For instance, Truaxis' StatementRewards program embeds merchant rewards and discounts into online financial statements. Below a transaction line in a credit card statement showing a purchase at Amazon Inc. may appear a discount offer from Amazon - with a "click here" link for a reward for customer loyalty. Or below a DVD purchase from Blockbuster might be a discounted offer from its competitor RedBox.
"We have taken the information in real time and contextualized it," Cardilli said. "OK, based on your transactions, here's the deals that we think have the highest probability of being of interest to you."
Cardilli noted Truaxis can also help customers analyze bills to find savings, locate gas stations with the cheapest fuel prices, and steer them toward more affordable cable television and wireless phone services, given individual usage patterns. These services originate from the volume of transaction data that would otherwise sit unused in the memory banks of some institution's nameless server. "Essentially we're setting the data free," Cardilli said.
In another example, gift, loyalty and stored-value account processor SparkBase LLC gets its big data from the reported million-plus transactions processed daily over its network. SparkBase CEO Douglas Hardman said the Cleveland-based company is in an opportune position to take advantage of big data, simply because SparkBase operates the network over which the transactions are processed.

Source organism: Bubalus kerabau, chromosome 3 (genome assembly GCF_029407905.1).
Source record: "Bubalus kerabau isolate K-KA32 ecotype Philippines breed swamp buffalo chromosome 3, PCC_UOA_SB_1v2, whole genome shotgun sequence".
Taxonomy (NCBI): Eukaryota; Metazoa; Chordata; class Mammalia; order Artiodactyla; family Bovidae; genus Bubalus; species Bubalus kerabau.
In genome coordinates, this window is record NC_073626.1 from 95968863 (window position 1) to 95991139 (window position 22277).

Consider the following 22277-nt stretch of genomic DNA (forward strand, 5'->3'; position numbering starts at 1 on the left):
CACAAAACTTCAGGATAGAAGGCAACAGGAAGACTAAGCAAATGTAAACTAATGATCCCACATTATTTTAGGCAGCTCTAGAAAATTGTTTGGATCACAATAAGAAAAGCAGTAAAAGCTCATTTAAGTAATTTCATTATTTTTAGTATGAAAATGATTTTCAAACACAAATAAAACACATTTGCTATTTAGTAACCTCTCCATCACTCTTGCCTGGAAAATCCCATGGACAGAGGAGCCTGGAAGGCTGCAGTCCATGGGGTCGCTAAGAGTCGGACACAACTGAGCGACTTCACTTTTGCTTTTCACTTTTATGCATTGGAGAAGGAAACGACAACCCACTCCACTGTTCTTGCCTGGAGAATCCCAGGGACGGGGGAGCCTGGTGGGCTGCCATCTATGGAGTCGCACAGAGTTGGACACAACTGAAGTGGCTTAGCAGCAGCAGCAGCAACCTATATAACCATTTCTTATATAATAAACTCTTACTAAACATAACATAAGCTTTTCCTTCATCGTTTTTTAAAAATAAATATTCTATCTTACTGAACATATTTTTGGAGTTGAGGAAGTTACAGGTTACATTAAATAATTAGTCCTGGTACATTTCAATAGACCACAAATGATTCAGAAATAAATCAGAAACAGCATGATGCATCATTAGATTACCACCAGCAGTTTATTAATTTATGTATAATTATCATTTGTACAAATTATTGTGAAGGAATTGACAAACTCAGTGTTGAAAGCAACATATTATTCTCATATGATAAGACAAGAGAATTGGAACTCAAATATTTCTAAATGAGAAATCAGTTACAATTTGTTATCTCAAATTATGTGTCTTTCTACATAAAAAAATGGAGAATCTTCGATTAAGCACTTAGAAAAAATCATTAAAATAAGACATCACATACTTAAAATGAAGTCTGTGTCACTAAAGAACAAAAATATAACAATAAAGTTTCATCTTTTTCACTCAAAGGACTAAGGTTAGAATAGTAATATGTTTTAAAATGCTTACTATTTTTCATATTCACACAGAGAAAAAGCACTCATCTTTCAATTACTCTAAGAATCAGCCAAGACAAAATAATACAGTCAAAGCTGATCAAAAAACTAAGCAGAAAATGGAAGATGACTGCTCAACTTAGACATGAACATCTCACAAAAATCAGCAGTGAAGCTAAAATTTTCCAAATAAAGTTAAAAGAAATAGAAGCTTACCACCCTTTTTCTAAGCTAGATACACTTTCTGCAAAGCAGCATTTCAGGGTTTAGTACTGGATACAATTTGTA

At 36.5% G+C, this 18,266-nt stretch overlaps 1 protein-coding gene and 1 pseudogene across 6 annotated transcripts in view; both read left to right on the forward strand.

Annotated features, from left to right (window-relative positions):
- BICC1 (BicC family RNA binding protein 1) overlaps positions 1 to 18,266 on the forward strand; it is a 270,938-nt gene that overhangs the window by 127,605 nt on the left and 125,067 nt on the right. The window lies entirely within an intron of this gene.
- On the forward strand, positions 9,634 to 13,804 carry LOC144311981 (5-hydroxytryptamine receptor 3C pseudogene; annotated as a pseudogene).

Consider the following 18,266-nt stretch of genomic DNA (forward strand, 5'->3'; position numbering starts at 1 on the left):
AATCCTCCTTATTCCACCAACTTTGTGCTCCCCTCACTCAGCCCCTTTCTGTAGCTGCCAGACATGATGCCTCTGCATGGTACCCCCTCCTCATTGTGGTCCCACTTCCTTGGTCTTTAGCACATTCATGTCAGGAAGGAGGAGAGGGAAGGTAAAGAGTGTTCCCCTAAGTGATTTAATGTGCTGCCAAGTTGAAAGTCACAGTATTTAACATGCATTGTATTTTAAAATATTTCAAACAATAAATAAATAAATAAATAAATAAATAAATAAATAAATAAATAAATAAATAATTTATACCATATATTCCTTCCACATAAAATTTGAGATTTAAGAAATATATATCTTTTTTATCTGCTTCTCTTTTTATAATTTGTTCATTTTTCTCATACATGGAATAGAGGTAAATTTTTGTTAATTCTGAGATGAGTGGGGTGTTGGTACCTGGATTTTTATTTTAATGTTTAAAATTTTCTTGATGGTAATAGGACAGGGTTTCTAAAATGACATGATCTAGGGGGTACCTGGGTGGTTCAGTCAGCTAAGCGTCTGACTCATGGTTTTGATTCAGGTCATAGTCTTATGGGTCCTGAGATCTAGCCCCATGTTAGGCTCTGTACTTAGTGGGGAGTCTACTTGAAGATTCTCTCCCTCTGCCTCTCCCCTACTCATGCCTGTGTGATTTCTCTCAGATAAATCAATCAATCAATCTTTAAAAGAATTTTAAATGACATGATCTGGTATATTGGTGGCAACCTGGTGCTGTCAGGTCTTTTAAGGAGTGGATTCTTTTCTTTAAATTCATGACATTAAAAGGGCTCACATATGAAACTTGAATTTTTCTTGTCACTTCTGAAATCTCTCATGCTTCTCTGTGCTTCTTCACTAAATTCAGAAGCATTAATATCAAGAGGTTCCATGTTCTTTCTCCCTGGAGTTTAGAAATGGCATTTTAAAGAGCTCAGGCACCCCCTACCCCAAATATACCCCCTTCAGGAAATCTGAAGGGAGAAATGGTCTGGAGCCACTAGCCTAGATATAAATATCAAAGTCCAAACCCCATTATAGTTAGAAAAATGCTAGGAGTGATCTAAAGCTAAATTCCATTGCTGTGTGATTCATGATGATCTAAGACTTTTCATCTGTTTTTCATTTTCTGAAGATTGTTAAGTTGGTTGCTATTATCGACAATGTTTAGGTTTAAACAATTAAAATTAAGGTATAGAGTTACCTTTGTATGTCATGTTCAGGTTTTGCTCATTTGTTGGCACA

Added to the more common transaction details, SparkBase has direct access to the personal information and spending histories of the cardholders who enrolled through merchants in SparkBase's white-labeled loyalty and reward programs.
"We can build a very rich database very quickly with really not much more data than the credit card processors are getting," Hardman said. "We just have better access to it because it's happening in our ecosystem."
Among the data SparkBase has access to: the name of the clerk who processed the transaction, the serial number of the terminal over which the transaction was accepted and the exact location of the consumer if the consumer used SparkBase's mobile wallet Paycloud to make the transaction.
When transactions hit SparkBase's network, additional information augments the data, including variables such as merchant specials presently being offered and how merchants interact with their customers, which then triggers offers back to consumers.
"Within 20, 30 milliseconds, we can determine [that a customer] is eligible for this reward because he just purchased these two SKU [stock keeping unit] items and is making the purchase between these hours," Hardman said. "Those are all the things we have to do in real time. When you have the customers' mind-share, you need to be able to use it."
SparkBase merchants also take advantage of that mind-share in real time through SparkBase's Loyalty Star dashboard, which gives them access to transactions occurring in-store right then and there.